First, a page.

Exercise 4.32
Ebay might be interested in showing that buyers on its site tend to pay less than they would for the corresponding new item on Amazon. We'll research this topic for one particular product: a video game called Mario Kart for the Nintendo Wii. During early October 2009, Amazon sold this game for $46.99. Set up an appropriate (onesided!) hypothesis test to check the claim that Ebay buyers pay less during auctions at this same time.^{28}
^{28}The skeptic would say the average is the same on Ebay, and we are interested in showing the average price is lower.
Exercise 4.33
During early October, 2009, 52 Ebay auctions were recorded for Mario Kart.29 The total prices for the auctions are presented using a histogram in Figure 4.17, and we may like to apply the normal model to the sample mean. Check the three conditions required for applying the normal model: (1) independence, (2) at least 30 observations, and (3) the data are not strongly skewed.^{30}
^{30}(1) The independence condition is unclear. We will make the assumption that the observations are independent, which we should report with any nal results. (2) The sample size is sufficiently large: \(n = 52 \ge 30\). (3) The data distribution is not strongly skewed; it is approximately symmetric.
H_{0}: The average auction price on Ebay is equal to (or more than) the price on Amazon. We write only the equality in the statistical notation: \(\mu_{ebay} = 46.99\).
H_{A}: The average price on Ebay is less than the price on Amazon, \(\mu _{ebay} < 46.99\).
^{29}These data were collected by OpenIntro staff.
Example 4.34
The average sale price of the 52 Ebay auctions for Wii Mario Kart was $44.17 with a standard deviation of $4.15. Does this provide sufficient evidence to reject the null hypothesis in Exercise 4.32? Use a significance level of \(\alpha = 0.01\).
The hypotheses were set up and the conditions were checked in Exercises 4.32 and 4.33. The next step is to find the standard error of the sample mean and produce a sketch to help find the pvalue.
Because the alternative hypothesis says we are looking for a smaller mean, we shade the lower tail. We find this shaded area by using the Z score and normal probability table: \(Z = \dfrac {44.17 \times 46.99}{0.5755} = 4.90\), which has area less than 0.0002. The area is so small we cannot really see it on the picture. This lower tail area corresponds to the pvalue.
Because the pvalue is so small  specifically, smaller than = 0.01  this provides sufficiently strong evidence to reject the null hypothesis in favor of the alternative. The data provide statistically signi cant evidence that the average price on Ebay is lower than Amazon's asking price.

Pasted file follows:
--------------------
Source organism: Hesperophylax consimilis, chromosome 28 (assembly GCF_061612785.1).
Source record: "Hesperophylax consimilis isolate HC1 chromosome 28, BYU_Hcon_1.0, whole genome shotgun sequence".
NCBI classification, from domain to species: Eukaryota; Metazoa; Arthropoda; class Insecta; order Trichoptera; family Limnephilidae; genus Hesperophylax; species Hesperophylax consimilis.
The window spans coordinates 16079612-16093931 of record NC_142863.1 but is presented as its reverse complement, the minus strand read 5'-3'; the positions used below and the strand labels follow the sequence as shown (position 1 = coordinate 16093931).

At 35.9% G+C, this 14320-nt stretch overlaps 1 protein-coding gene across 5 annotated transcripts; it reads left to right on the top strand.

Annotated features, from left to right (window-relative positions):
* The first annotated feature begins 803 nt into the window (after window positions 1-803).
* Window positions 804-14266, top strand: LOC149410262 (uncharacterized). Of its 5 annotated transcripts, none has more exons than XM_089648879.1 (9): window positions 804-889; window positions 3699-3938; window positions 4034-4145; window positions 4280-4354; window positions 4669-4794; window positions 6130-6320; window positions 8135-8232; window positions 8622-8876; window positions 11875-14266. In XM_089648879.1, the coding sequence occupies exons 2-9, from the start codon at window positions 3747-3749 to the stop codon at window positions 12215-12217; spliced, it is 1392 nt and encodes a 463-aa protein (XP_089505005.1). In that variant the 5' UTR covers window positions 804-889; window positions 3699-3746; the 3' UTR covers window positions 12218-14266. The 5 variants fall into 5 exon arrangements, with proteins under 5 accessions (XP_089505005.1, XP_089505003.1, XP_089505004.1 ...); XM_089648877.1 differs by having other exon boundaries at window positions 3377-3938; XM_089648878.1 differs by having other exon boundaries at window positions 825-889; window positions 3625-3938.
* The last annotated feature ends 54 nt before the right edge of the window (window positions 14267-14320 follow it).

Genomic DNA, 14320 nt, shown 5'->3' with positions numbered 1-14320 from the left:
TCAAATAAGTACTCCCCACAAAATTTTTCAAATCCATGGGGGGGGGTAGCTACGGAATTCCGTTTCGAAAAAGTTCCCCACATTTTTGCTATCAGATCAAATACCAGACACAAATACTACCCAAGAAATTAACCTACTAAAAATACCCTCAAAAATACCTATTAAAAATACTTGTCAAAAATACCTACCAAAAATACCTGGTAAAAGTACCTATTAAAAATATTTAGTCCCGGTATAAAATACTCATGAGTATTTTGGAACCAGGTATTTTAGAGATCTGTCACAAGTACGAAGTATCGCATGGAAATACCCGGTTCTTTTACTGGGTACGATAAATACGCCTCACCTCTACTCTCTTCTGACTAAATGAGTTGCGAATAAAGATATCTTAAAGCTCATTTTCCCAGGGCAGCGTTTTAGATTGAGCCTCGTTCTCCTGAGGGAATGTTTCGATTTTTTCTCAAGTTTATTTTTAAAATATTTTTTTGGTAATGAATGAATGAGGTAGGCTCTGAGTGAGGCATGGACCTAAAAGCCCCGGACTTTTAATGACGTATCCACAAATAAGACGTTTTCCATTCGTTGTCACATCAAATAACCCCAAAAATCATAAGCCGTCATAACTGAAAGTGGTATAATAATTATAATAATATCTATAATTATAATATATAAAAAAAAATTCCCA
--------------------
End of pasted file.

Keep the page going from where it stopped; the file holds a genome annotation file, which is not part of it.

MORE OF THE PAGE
Twosided hypothesis testing with pvalues
We now consider how to compute a pvalue for a twosided test. In onesided tests, we shade the single tail in the direction of the alternative hypothesis. For example, when the alternative had the form \(\mu\) > 7, then the pvalue was represented by the upper tail (Figure 4.16). When the alternative was \(\mu\) < 46.99, the pvalue was the lower tail (Exercise 4.32). In a twosided test, we shade two tails since evidence in either direction is favorable to H_{A}.
Exercise 4.35 Earlier we talked about a research group investigating whether the students at their school slept longer than 7 hours each night. Let's consider a second group of researchers who want to evaluate whether the students at their college differ from the norm of 7 hours. Write the null and alternative hypotheses for this investigation.^{31}
Example 4.36 The second college randomly samples 72 students and nds a mean of \(\bar {x} = 6.83\) hours and a standard deviation of s = 1.8 hours. Does this provide strong evidence against H_{0} in Exercise 4.35? Use a significance level of \(\alpha = 0.05\).
First, we must verify assumptions. (1) A simple random sample of less than 10% of the student body means the observations are independent. (2) The sample size is 72, which is greater than 30. (3) Based on the earlier distribution and what we already know about college student sleep habits, the distribution is probably not strongly skewed.
Next we can compute the standard error \((SE_{\bar {x}} = \dfrac {s}{\sqrt {n}} = 0.21)\) of the estimate and create a picture to represent the pvalue, shown in Figure 4.18. Both tails are shaded.
^{31}Because the researchers are interested in any difference, they should use a twosided setup: H_{0} : \(\mu\) = 7, H_{A} : \(\mu \ne 7.\)
An estimate of 7.17 or more provides at least as strong of evidence against the null hypothesis and in favor of the alternative as the observed estimate, \(\bar {x} = 6.83\).
We can calculate the tail areas by rst nding the lower tail corresponding to \(\bar {x}\):
\[Z = \dfrac {6.83  7.00}{0.21} = 0.81 \xrightarrow {table} \text {left tail} = 0.2090\]
Because the normal model is symmetric, the right tail will have the same area as the left tail. The pvalue is found as the sum of the two shaded tails: